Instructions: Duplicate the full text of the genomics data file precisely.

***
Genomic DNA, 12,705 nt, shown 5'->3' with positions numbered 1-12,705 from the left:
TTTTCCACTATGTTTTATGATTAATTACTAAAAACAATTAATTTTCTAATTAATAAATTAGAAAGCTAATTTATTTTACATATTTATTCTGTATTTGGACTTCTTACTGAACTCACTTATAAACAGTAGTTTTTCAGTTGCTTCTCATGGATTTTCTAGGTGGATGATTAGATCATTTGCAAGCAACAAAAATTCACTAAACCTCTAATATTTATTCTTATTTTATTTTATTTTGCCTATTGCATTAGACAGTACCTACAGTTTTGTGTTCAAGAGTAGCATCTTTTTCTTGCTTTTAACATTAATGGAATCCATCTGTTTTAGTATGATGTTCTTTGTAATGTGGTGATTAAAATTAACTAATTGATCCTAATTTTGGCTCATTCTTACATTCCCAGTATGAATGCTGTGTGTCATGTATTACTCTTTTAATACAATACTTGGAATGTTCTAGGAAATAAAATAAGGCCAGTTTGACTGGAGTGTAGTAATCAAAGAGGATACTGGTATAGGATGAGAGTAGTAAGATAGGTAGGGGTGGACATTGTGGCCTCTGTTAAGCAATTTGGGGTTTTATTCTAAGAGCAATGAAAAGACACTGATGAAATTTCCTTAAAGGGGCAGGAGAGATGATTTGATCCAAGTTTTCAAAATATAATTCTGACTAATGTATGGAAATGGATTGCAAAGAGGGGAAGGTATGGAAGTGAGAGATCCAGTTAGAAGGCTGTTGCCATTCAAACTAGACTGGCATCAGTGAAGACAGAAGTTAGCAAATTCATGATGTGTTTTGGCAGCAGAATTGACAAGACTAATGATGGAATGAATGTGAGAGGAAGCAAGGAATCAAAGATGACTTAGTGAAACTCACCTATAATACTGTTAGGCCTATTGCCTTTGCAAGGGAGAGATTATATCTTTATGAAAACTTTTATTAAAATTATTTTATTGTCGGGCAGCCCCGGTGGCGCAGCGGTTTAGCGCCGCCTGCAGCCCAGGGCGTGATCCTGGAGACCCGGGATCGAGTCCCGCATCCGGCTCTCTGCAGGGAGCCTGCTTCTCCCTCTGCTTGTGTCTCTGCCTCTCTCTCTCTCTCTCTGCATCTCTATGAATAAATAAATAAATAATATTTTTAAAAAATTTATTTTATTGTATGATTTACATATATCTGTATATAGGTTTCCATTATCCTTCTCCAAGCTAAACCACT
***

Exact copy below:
Genomic DNA, 12,705 nt, shown 5'->3' with positions numbered 1-12,705 from the left:
TTTTCCACTATGTTTTATGATTAATTACTAAAAACAATTAATTTTCTAATTAATAAATTAGAAAGCTAATTTATTTTACATATTTATTCTGTATTTGGACTTCTTACTGAACTCACTTATAAACAGTAGTTTTTCAGTTGCTTCTCATGGATTTTCTAGGTGGATGATTAGATCATTTGCAAGCAACAAAAATTCACTAAACCTCTAATATTTATTCTTATTTTATTTTATTTTGCCTATTGCATTAGACAGTACCTACAGTTTTGTGTTCAAGAGTAGCATCTTTTTCTTGCTTTTAACATTAATGGAATCCATCTGTTTTAGTATGATGTTCTTTGTAATGTGGTGATTAAAATTAACTAATTGATCCTAATTTTGGCTCATTCTTACATTCCCAGTATGAATGCTGTGTGTCATGTATTACTCTTTTAATACAATACTTGGAATGTTCTAGGAAATAAAATAAGGCCAGTTTGACTGGAGTGTAGTAATCAAAGAGGATACTGGTATAGGATGAGAGTAGTAAGATAGGTAGGGGTGGACATTGTGGCCTCTGTTAAGCAATTTGGGGTTTTATTCTAAGAGCAATGAAAAGACACTGATGAAATTTCCTTAAAGGGGCAGGAGAGATGATTTGATCCAAGTTTTCAAAATATAATTCTGACTAATGTATGGAAATGGATTGCAAAGAGGGGAAGGTATGGAAGTGAGAGATCCAGTTAGAAGGCTGTTGCCATTCAAACTAGACTGGCATCAGTGAAGACAGAAGTTAGCAAATTCATGATGTGTTTTGGCAGCAGAATTGACAAGACTAATGATGGAATGAATGTGAGAGGAAGCAAGGAATCAAAGATGACTTAGTGAAACTCACCTATAATACTGTTAGGCCTATTGCCTTTGCAAGGGAGAGATTATATCTTTATGAAAACTTTTATTAAAATTATTTTATTGTCGGGCAGCCCCGGTGGCGCAGCGGTTTAGCGCCGCCTGCAGCCCAGGGCGTGATCCTGGAGACCCGGGATCGAGTCCCGCATCCGGCTCTCTGCAGGGAGCCTGCTTCTCCCTCTGCTTGTGTCTCTGCCTCTCTCTCTCTCTCTCTGCATCTCTATGAATAAATAAATAAATAATATTTTTAAAAAATTTATTTTATTGTATGATTTACATATATCTGTATATAGGTTTCCATTATCCTTCTCCAAGCTAAACCACT